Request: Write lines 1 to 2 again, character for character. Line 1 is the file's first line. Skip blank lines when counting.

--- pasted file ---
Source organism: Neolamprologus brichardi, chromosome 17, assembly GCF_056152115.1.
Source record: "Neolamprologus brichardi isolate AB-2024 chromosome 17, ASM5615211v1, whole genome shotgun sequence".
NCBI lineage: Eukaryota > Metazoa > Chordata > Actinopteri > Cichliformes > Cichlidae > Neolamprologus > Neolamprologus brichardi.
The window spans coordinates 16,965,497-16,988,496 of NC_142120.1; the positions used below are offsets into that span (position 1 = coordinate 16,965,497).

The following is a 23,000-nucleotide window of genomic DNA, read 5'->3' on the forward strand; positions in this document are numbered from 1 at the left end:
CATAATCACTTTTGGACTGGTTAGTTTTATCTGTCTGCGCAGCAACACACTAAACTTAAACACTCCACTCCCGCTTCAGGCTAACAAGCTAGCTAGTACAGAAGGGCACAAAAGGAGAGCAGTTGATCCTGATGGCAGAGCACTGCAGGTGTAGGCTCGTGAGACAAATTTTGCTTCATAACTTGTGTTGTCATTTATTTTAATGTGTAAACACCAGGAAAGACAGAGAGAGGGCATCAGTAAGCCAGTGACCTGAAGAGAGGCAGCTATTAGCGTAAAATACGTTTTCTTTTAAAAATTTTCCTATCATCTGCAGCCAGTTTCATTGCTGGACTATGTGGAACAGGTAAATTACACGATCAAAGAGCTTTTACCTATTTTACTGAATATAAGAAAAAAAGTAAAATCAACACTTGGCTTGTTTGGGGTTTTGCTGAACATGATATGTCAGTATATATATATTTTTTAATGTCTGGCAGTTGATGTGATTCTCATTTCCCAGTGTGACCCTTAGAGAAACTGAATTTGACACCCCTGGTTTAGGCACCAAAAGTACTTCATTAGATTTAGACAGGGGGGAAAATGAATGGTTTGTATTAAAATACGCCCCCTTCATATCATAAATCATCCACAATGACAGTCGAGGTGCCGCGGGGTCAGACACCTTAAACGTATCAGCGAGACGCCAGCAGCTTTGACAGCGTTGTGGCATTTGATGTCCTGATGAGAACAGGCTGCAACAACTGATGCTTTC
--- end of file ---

Source organism: Neolamprologus brichardi, chromosome 17, assembly GCF_056152115.1.
Source record: "Neolamprologus brichardi isolate AB-2024 chromosome 17, ASM5615211v1, whole genome shotgun sequence".